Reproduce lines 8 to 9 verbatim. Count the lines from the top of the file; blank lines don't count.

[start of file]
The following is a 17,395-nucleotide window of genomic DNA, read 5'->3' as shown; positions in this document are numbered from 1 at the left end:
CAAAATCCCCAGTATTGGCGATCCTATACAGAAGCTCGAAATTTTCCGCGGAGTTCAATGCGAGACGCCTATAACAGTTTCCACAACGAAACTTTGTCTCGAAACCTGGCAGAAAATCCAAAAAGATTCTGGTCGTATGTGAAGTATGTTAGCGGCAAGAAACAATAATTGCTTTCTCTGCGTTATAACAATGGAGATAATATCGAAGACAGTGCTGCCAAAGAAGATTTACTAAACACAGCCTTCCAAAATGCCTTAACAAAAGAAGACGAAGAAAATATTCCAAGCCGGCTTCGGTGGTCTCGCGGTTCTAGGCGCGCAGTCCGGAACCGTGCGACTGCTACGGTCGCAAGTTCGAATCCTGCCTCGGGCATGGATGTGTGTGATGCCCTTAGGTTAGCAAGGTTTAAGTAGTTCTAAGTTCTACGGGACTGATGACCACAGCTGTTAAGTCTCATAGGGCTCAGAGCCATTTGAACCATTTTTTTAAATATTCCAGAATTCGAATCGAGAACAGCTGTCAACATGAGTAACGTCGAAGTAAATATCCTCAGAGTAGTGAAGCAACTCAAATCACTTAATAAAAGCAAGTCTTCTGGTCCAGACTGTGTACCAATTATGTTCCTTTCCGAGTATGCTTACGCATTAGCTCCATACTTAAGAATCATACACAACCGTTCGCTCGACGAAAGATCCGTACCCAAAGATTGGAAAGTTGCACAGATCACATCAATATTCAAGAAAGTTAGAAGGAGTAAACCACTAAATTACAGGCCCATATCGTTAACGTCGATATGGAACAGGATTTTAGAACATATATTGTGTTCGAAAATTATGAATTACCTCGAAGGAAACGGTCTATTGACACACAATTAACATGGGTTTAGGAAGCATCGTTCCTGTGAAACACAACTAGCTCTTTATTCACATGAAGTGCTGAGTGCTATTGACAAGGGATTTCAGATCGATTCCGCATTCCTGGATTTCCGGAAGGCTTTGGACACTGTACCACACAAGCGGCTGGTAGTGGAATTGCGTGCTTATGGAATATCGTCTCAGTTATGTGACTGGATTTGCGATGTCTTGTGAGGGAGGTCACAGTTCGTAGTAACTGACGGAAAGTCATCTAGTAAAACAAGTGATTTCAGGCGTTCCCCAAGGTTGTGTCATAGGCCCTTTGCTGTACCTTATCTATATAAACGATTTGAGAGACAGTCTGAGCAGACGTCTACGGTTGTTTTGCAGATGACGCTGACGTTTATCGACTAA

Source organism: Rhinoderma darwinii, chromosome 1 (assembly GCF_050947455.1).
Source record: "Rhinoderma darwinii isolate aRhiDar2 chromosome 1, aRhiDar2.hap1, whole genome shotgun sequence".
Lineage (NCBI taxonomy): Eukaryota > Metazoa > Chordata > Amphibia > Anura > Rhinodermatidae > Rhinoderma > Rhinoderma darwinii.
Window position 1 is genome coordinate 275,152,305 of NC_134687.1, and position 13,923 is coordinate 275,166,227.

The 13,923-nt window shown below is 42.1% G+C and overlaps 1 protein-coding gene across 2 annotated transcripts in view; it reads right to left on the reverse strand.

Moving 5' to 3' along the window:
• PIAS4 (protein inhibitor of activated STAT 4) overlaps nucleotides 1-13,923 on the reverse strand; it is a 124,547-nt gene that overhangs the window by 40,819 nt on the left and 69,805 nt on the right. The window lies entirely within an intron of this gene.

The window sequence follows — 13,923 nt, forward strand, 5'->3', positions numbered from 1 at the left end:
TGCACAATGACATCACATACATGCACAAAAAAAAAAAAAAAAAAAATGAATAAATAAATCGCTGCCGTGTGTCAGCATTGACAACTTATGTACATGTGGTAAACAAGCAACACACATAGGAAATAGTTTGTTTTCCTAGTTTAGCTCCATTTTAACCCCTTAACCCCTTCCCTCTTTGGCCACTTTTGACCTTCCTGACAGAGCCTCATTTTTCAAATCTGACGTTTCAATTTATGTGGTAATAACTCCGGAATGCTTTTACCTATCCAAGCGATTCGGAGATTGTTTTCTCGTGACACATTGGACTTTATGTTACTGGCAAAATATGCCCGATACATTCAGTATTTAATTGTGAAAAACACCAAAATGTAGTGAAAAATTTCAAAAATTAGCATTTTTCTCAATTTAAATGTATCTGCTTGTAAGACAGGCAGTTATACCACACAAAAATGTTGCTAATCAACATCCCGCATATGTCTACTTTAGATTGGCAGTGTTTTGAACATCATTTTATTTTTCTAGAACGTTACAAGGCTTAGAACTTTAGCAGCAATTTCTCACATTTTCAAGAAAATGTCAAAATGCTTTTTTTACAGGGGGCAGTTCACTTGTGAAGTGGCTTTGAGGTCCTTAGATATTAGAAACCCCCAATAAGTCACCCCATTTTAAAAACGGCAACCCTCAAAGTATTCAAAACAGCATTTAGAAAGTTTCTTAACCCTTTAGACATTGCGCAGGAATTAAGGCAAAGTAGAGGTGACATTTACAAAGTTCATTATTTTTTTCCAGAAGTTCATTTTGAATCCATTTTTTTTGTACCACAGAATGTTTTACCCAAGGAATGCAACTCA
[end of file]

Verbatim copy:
Moving 5' to 3' along the window:
• PIAS4 (protein inhibitor of activated STAT 4) overlaps nucleotides 1-13,923 on the reverse strand; it is a 124,547-nt gene that overhangs the window by 40,819 nt on the left and 69,805 nt on the right. The window lies entirely within an intron of this gene.